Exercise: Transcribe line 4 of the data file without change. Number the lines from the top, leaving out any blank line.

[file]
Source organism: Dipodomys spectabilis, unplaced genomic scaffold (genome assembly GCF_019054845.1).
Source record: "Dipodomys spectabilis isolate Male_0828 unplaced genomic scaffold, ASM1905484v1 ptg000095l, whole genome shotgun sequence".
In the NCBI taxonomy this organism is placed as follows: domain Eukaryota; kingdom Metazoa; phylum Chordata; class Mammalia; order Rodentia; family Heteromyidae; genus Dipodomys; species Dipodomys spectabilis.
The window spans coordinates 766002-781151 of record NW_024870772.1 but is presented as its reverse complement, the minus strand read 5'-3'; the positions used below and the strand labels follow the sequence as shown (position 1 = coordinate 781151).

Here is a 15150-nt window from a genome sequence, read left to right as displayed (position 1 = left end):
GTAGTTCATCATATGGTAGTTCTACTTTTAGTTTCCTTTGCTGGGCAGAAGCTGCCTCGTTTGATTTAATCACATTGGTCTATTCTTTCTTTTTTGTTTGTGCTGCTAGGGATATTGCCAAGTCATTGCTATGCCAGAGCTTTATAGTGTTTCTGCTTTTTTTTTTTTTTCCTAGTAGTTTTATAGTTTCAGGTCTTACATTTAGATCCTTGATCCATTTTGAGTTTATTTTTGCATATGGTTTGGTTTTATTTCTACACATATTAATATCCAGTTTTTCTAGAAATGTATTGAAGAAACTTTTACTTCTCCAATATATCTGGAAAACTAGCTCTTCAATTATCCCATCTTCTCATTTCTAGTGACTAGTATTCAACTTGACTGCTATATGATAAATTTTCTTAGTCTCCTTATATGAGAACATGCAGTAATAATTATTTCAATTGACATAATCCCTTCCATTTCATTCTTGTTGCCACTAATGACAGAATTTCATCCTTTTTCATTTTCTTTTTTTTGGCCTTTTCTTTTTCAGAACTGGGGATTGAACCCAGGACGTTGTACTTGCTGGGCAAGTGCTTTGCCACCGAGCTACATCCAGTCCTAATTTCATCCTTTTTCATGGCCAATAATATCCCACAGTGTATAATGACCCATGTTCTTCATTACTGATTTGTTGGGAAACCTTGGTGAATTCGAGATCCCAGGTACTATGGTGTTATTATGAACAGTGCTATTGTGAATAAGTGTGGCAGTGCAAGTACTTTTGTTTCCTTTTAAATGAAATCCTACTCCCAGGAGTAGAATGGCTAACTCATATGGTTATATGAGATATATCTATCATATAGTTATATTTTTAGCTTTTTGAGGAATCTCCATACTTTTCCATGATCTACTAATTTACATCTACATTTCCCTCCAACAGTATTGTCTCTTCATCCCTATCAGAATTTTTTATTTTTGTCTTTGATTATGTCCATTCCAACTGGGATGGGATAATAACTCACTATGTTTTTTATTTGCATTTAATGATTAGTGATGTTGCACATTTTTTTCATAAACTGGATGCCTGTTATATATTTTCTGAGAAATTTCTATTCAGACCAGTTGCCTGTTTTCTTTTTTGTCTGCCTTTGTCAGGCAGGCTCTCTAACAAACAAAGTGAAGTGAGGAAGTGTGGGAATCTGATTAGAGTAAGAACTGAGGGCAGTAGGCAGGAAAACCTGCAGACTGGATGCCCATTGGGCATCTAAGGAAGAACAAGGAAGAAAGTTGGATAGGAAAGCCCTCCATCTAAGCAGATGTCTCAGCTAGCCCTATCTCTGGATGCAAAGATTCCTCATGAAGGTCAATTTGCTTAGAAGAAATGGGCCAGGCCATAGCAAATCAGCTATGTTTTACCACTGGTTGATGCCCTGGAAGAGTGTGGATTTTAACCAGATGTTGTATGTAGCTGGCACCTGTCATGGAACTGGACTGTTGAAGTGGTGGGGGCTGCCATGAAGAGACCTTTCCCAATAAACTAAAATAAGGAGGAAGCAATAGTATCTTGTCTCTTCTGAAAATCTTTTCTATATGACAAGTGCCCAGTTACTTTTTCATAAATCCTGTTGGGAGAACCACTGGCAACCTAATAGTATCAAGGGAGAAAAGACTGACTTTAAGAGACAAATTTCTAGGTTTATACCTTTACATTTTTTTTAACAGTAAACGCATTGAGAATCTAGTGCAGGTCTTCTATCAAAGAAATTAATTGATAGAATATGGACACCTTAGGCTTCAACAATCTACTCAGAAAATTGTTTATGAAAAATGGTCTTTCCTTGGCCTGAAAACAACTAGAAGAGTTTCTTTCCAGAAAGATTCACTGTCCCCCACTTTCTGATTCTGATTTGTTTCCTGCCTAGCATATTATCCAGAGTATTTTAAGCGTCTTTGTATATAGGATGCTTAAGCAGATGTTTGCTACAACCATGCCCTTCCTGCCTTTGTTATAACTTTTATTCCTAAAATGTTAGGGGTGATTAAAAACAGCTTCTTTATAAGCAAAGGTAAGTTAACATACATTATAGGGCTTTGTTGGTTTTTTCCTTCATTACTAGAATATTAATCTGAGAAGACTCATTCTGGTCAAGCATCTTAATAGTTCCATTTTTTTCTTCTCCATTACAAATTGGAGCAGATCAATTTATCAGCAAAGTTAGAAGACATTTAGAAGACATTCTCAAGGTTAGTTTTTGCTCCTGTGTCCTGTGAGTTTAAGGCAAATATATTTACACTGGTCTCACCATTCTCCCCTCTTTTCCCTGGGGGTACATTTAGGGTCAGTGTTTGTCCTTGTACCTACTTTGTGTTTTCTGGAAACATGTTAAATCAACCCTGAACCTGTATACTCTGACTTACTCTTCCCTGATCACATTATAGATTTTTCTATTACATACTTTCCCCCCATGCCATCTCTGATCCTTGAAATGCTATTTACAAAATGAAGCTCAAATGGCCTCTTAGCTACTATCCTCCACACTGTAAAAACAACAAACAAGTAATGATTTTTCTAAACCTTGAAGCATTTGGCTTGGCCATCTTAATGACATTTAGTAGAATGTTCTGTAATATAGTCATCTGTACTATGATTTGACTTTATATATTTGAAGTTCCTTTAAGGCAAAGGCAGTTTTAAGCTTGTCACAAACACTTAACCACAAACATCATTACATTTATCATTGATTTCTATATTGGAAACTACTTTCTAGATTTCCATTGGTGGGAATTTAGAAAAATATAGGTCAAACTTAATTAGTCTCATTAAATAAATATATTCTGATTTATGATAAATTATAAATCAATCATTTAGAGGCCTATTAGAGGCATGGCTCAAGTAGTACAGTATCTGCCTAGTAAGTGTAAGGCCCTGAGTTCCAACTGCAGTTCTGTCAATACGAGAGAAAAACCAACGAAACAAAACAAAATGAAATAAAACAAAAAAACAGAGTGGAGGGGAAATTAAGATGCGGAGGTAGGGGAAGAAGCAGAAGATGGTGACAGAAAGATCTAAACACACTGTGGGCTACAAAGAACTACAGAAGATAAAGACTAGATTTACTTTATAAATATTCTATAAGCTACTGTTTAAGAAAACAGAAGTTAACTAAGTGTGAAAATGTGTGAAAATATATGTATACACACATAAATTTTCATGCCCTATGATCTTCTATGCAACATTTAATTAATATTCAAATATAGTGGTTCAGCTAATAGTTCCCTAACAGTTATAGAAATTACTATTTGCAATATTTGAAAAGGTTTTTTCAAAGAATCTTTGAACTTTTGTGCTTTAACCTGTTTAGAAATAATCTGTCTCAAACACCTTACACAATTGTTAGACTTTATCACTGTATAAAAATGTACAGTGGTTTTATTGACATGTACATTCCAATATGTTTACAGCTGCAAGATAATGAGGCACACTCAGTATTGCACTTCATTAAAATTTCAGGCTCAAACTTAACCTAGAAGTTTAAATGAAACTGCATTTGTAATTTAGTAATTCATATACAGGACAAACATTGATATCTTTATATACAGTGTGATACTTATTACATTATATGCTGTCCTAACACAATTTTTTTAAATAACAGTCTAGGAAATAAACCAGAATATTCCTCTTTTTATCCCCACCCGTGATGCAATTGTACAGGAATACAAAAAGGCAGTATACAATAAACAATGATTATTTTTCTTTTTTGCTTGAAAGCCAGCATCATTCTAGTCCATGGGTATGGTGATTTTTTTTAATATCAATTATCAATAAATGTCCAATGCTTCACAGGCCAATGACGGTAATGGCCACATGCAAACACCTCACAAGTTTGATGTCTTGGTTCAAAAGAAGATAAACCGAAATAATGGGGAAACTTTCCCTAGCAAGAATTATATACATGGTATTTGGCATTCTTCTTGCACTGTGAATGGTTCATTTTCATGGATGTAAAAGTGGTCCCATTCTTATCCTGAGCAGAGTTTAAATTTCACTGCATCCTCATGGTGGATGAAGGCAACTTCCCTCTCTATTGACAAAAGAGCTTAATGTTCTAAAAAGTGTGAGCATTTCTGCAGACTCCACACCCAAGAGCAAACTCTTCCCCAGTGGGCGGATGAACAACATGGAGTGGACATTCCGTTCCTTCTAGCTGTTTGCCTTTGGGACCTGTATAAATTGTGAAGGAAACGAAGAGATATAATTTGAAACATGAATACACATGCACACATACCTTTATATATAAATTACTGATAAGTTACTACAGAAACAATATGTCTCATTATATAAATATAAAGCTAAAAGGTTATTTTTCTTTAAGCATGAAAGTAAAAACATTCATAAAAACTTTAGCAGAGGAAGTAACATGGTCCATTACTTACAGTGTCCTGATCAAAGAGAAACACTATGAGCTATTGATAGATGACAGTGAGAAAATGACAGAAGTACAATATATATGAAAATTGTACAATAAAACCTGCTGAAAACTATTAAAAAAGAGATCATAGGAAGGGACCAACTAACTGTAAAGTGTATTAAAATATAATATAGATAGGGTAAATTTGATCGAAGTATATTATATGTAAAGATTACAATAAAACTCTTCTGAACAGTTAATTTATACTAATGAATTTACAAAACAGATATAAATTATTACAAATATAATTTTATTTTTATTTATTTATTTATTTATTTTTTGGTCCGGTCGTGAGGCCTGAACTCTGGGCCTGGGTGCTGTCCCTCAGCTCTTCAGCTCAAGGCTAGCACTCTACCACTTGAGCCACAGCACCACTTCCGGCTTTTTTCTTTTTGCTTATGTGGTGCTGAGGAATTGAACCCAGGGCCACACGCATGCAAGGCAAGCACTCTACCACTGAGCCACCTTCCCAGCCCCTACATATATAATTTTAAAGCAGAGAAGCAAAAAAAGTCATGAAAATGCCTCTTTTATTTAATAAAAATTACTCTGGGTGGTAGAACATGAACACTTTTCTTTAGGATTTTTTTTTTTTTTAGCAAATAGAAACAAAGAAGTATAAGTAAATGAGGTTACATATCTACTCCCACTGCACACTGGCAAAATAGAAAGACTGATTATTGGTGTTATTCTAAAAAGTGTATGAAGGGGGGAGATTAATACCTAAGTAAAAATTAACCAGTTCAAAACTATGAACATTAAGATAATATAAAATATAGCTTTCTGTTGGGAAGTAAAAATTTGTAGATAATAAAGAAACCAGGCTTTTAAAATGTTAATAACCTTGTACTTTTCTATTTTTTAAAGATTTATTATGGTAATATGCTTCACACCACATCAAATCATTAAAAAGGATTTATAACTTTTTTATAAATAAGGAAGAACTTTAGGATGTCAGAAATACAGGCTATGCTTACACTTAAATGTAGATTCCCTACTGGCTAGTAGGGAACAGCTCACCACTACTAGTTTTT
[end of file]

The window spans coordinates 766002-781151 of record NW_024870772.1 but is presented as its reverse complement, the minus strand read 5'-3'; the positions used below and the strand labels follow the sequence as shown (position 1 = coordinate 781151).